**c**) 4

^{th}-degree MPR, and (

**d**) GP.

**Figure 8.**Histogram and fitted normal distribution of MODIS Chl-a for (

**a**) the winter day (2016.2.2) and (

**b**) the summer day (2016.8.4). $\mathsf{\delta}$ and $\mathsf{\theta}$ are the coefficient of variation (COV) and skewness coefficient, respectively. Note that the COV and skewness coefficient values for a normal distribution are zero. The skewness coefficient indicates that the distribution of the summer day data presents more non-normality than that of the winter day.

**Figure 9.**1:1 scatter plots of downscaled MODIS Chl-a and in situ data for all methods using two measured data at 0–15 cm depth; (

**a**) the winter day (2016.2.2) and (

**b**) the summer day (2016.8.4).

**Figure 10.**Sensitivity measure index (${\mu}_{}^{*}$) for the winter day (2016.2.2); (

**a**) 2

^{nd}-degree MPR, (

**b**) 3

^{rd}-degree MPR, (

**c**) 4

^{th}-degree MPR, and (

**d**) GP. Note that the higher values of ${\mu}_{}^{*}$ for a given parameter indicate higher sensitivity of the model to the changes of the parameter.

**Figure 11.**Sensitivity measure index (${\mu}_{}^{*}$) for the summer day (2016.8.4); (

**a**) 2

^{nd}-degree MPR, (

**b**) 3

^{rd}-degree MPR, (

**c**) 4

^{th}-degree MPR, and (

**d**) GP. Note that the higher values of ${\mu}_{}^{*}$ for a given parameter indicate higher sensitivity of the model to the changes of the parameter.

Band Name | Central Wavelength (µm) | Spatial Resolution (m) |
---|---|---|

B1-Coastal aerosol | 0.443 | 60 |

B2-Blue | 0.490 | 10 |

B3-Green | 0.560 | 10 |

B4-Red | 0.665 | 10 |

B5-Vegetation red edge | 0.705 | 20 |

B6-Vegetation red edge | 0.740 | 20 |

B7-Vegetation red edge | 0.783 | 20 |

B8-NIR | 0.842 | 10 |

B8A-Narrow NIR | 0.865 | 20 |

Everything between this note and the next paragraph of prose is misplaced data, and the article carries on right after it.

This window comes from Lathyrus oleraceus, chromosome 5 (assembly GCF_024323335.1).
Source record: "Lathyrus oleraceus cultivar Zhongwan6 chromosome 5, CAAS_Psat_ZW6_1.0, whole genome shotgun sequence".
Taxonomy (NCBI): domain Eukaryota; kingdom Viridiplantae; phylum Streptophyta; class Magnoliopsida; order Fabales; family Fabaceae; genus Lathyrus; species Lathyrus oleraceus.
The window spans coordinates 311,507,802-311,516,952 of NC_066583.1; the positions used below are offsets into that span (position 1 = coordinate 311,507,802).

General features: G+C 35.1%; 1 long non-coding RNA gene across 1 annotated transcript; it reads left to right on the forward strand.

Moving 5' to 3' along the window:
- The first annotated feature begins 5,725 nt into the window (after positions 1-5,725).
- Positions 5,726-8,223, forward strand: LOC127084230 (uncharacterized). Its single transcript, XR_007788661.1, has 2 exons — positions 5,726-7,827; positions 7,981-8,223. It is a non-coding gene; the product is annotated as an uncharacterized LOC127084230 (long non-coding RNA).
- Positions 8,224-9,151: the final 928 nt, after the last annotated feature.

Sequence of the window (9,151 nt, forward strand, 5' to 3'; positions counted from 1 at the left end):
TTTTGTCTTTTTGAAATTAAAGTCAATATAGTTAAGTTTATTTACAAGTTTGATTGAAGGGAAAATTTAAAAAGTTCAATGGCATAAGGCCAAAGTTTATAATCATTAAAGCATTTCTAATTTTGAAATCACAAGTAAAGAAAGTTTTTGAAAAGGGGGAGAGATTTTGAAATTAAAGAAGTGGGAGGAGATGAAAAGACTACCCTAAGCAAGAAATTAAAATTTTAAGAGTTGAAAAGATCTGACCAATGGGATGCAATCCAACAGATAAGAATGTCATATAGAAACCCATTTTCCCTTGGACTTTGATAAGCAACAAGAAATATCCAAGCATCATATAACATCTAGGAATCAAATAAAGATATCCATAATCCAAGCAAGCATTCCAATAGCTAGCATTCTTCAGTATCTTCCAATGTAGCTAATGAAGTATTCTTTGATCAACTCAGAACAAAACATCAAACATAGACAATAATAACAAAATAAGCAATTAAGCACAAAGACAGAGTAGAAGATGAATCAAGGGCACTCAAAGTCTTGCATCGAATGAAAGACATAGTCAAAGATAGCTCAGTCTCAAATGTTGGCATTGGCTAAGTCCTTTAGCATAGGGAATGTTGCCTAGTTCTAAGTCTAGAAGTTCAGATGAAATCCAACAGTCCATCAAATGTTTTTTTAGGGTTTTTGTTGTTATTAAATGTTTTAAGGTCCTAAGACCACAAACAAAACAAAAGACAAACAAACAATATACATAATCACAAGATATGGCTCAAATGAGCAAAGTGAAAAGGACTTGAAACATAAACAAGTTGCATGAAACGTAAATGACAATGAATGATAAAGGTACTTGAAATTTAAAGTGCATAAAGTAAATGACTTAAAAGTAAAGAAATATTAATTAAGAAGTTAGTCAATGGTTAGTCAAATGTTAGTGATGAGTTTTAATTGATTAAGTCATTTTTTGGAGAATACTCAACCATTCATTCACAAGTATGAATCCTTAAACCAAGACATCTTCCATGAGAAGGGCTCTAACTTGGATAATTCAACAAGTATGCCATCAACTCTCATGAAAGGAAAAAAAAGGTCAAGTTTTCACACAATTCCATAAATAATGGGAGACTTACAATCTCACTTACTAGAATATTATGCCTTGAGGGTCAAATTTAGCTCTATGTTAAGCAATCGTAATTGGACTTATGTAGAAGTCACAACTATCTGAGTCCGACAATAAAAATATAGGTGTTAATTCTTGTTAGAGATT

B9-Water vapor | 0.940 | 60 |

B10-SWIR-Cirrus | 1.375 | 60 |

B11-SWIR | 1.610 | 20 |

B12-SWIR | 2.190 | 20 |

MODIS | Sentinel-2A MSI | Chl-a Measurements |
---|---|---|

2016.2.2 | 2016.2.2 | 2016.2.1 |

2016.8.4 | 2016.8.4 | 2016.8.1 |

Date | Performance Statistics | Model | |||
---|---|---|---|---|---|

2^{nd} Degree MPR | 3^{rd} Degree MPR | 4^{th} Degree MPR | GP | ||

2016.2.2 | MAE | 0.108 | 0.144 | 0.150 | 0.108 |

(Winter) | MBE | −0.014 | −0.012 | −0.020 | 0.011 |

RMSE | 0.168 | 0.207 | 0.219 | 0.164 | |

R^{2} | 0.922 | 0.886 | 0.872 | 0.927 | |

2016.8.4 | MAE | 0.360 | 0.383 | 0.409 | 0.341 |

(Summer) | MBE | −0.056 | −0.044 | −0.068 | −0.030 |

RMSE | 0.562 | 0.542 | 0.595 | 0.527 | |

R^{2} | 0.732 | 0.753 | 0.704 | 0.763 |

^{2}is the coefficient of determination.

© 2020 by the authors. Licensee MDPI, Basel, Switzerland. This article is an open access article distributed under the terms and conditions of the Creative Commons Attribution (CC BY) license (http://creativecommons.org/licenses/by/4.0/).

## Share and Cite

**MDPI and ACS Style**

Mohebzadeh, H.; Yeom, J.; Lee, T.
Spatial Downscaling of MODIS Chlorophyll-a with Genetic Programming in South Korea. *Remote Sens.* **2020**, *12*, 1412.
https://doi.org/10.3390/rs12091412

**AMA Style**

Mohebzadeh H, Yeom J, Lee T.
Spatial Downscaling of MODIS Chlorophyll-a with Genetic Programming in South Korea. *Remote Sensing*. 2020; 12(9):1412.
https://doi.org/10.3390/rs12091412

**Chicago/Turabian Style**

Mohebzadeh, Hamid, Junho Yeom, and Taesam Lee.
2020. "Spatial Downscaling of MODIS Chlorophyll-a with Genetic Programming in South Korea" *Remote Sensing* 12, no. 9: 1412.
https://doi.org/10.3390/rs12091412